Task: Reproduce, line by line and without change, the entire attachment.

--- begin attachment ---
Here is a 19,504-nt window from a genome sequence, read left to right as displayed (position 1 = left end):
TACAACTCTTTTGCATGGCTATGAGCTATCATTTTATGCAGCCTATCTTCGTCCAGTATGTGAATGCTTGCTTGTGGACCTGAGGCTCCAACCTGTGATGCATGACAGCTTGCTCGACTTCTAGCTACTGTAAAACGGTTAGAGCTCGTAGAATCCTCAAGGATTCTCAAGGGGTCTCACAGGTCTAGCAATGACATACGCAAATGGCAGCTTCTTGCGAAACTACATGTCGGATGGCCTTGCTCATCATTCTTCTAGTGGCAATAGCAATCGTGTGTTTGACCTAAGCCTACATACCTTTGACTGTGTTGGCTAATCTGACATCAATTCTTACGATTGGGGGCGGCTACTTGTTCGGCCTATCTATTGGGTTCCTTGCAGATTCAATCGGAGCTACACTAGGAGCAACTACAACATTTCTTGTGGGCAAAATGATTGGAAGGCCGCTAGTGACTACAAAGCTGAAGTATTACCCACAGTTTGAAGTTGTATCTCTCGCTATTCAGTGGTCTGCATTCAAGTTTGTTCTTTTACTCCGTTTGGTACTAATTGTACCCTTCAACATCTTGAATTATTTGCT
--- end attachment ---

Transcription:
Here is a 19,504-nt window from a genome sequence, read left to right as displayed (position 1 = left end):
TACAACTCTTTTGCATGGCTATGAGCTATCATTTTATGCAGCCTATCTTCGTCCAGTATGTGAATGCTTGCTTGTGGACCTGAGGCTCCAACCTGTGATGCATGACAGCTTGCTCGACTTCTAGCTACTGTAAAACGGTTAGAGCTCGTAGAATCCTCAAGGATTCTCAAGGGGTCTCACAGGTCTAGCAATGACATACGCAAATGGCAGCTTCTTGCGAAACTACATGTCGGATGGCCTTGCTCATCATTCTTCTAGTGGCAATAGCAATCGTGTGTTTGACCTAAGCCTACATACCTTTGACTGTGTTGGCTAATCTGACATCAATTCTTACGATTGGGGGCGGCTACTTGTTCGGCCTATCTATTGGGTTCCTTGCAGATTCAATCGGAGCTACACTAGGAGCAACTACAACATTTCTTGTGGGCAAAATGATTGGAAGGCCGCTAGTGACTACAAAGCTGAAGTATTACCCACAGTTTGAAGTTGTATCTCTCGCTATTCAGTGGTCTGCATTCAAGTTTGTTCTTTTACTCCGTTTGGTACTAATTGTACCCTTCAACATCTTGAATTATTTGCT